중앙데일리

Lots of Zeroes Needed to Add Up Hyundai Help

Banks Omitted Non-Won Loans in Calculating

Apr 23,2001
Debt-ridden subsidiaries of the Hyundai Group received 2.28 trillion won ($1.74 billion) in new loans from their creditor banks since the conglomerate's construction unit plunged into a liquidity crisis last May, the Financial Supervisory Service said Sunday.

Hyundai Engineering & Construction Co. has received 1.21 trillion won, while Hynix Semiconductor Inc. received 800 billion won. Hyundai Petrochemical Co. got 115 billion won and Hyundai Merchant Marine Co. 150 billion won. In addition to the new lending, banks have provided 2.9 trillion won by converting the builder's debts into shares, and rolled over a total of 1.99 trillion won of maturing loans to the construction, chipmaker and shipping units. They also refinanced 1.38 trillion won of maturing bonds issued by the three and the Hyundai petrochemical firm. In all, financial aid to the Hyundai subsidiaries since last May is nearly 11 trillion won. The creditors' rollover of Hyundai Construction's debts was 735.8 billion won, more than double the amount announced by heads of the banks on April 10. "It seems that lenders omitted foreign currency-denominated loans for facility financing when they made the announcement," said an official at the financial watchdog.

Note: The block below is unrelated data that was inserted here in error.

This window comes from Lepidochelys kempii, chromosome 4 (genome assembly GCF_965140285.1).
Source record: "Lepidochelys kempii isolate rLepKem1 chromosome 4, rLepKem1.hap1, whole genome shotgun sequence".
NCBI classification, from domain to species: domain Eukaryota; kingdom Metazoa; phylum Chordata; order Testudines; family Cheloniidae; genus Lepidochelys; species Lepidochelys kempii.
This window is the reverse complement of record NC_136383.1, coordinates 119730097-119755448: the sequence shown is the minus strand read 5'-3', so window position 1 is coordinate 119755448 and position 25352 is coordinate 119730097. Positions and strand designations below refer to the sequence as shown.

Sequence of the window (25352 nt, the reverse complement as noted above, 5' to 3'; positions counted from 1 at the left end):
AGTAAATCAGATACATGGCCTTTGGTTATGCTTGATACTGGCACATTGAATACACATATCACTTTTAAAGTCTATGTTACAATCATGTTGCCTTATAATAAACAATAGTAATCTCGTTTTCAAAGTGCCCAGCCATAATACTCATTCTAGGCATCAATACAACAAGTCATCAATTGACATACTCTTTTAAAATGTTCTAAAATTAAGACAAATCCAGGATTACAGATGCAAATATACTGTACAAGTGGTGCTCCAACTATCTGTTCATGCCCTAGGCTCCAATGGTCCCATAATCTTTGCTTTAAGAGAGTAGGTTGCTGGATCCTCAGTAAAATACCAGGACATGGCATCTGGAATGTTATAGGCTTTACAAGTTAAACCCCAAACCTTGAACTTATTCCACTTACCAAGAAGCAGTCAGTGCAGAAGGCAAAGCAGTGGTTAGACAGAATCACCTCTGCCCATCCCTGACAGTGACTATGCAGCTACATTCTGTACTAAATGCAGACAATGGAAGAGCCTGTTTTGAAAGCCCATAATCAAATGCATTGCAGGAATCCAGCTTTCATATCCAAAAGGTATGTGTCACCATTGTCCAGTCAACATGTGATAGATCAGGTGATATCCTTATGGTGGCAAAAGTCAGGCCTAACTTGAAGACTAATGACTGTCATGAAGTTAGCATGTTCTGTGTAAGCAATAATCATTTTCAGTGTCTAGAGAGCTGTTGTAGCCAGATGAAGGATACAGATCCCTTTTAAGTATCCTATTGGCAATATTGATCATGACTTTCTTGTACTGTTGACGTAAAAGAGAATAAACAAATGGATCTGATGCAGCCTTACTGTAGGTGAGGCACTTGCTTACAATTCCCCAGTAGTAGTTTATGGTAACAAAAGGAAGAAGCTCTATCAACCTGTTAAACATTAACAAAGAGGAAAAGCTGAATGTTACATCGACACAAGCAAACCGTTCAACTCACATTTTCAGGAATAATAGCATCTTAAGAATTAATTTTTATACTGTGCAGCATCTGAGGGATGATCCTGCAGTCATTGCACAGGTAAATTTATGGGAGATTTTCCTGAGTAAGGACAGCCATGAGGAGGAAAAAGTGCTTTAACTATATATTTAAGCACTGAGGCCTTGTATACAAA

Despite the huge new funding, creditors' efforts to rescue Hyundai units have hit a snag. Saloman Smith Barney, Hynix's financial advisor, has requested lenders to extend the maturities of more debts and provide an additional 1 trillion won in new loans so that the chipmaker can attract 1.8 trillion won of foreign capital by the end of June.

Creditors are lukewarm. "It is just too difficult," said an official at a creditor bank, "to give new loans and roll over debts again." Korea Exchange Bank, the chip manufacturer's main creditor, plans to hold a meeting of lenders Tuesday to discuss the request.

Banks are at odds with local investment trust companies over the proposed debt-equity swap at Hyundai Construction. Banks want investment trusts to participate in the debt-equity conversion, but trust firms are adamantly oppose doing so, arguing that their customers object.

The Financial Supervisory Service also asked the trusts for "cooperation," but investment trust firms refused to do so and demanded a formal written government request in an attempt to hold Seoul responsible in case of a disaster.



by Chung Sun-gu




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